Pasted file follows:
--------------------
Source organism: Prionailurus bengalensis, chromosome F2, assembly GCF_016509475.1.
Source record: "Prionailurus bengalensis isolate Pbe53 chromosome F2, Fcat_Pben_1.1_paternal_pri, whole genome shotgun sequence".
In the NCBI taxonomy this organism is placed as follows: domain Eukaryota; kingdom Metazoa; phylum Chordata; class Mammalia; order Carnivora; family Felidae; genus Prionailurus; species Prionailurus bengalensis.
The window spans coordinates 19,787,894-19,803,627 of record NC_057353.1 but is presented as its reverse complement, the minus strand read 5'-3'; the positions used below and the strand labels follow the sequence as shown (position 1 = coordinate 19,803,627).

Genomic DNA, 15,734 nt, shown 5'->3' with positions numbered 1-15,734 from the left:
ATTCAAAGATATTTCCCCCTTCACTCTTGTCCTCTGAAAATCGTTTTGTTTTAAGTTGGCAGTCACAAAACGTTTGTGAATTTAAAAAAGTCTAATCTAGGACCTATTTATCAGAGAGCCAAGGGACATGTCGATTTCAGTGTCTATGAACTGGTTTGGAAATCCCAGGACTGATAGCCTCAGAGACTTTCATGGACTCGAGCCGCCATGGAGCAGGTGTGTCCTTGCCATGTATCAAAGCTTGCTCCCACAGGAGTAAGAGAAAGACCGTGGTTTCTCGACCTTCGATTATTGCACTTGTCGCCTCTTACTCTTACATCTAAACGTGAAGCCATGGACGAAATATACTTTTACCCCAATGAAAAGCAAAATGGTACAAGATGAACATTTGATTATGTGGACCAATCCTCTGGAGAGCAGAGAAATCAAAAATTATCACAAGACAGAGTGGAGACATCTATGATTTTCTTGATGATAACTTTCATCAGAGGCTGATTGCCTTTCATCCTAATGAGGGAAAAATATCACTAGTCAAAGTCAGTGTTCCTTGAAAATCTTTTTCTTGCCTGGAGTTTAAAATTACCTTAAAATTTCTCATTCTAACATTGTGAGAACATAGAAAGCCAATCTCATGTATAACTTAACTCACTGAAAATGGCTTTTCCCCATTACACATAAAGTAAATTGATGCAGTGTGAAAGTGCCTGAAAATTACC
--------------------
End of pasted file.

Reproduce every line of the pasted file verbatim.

Source organism: Prionailurus bengalensis, chromosome F2, assembly GCF_016509475.1.
Source record: "Prionailurus bengalensis isolate Pbe53 chromosome F2, Fcat_Pben_1.1_paternal_pri, whole genome shotgun sequence".
In the NCBI taxonomy this organism is placed as follows: domain Eukaryota; kingdom Metazoa; phylum Chordata; class Mammalia; order Carnivora; family Felidae; genus Prionailurus; species Prionailurus bengalensis.
The window spans coordinates 19,787,894-19,803,627 of record NC_057353.1 but is presented as its reverse complement, the minus strand read 5'-3'; the positions used below and the strand labels follow the sequence as shown (position 1 = coordinate 19,803,627).

Genomic DNA, 15,734 nt, shown 5'->3' with positions numbered 1-15,734 from the left:
ATTCAAAGATATTTCCCCCTTCACTCTTGTCCTCTGAAAATCGTTTTGTTTTAAGTTGGCAGTCACAAAACGTTTGTGAATTTAAAAAAGTCTAATCTAGGACCTATTTATCAGAGAGCCAAGGGACATGTCGATTTCAGTGTCTATGAACTGGTTTGGAAATCCCAGGACTGATAGCCTCAGAGACTTTCATGGACTCGAGCCGCCATGGAGCAGGTGTGTCCTTGCCATGTATCAAAGCTTGCTCCCACAGGAGTAAGAGAAAGACCGTGGTTTCTCGACCTTCGATTATTGCACTTGTCGCCTCTTACTCTTACATCTAAACGTGAAGCCATGGACGAAATATACTTTTACCCCAATGAAAAGCAAAATGGTACAAGATGAACATTTGATTATGTGGACCAATCCTCTGGAGAGCAGAGAAATCAAAAATTATCACAAGACAGAGTGGAGACATCTATGATTTTCTTGATGATAACTTTCATCAGAGGCTGATTGCCTTTCATCCTAATGAGGGAAAAATATCACTAGTCAAAGTCAGTGTTCCTTGAAAATCTTTTTCTTGCCTGGAGTTTAAAATTACCTTAAAATTTCTCATTCTAACATTGTGAGAACATAGAAAGCCAATCTCATGTATAACTTAACTCACTGAAAATGGCTTTTCCCCATTACACATAAAGTAAATTGATGCAGTGTGAAAGTGCCTGAAAATTACC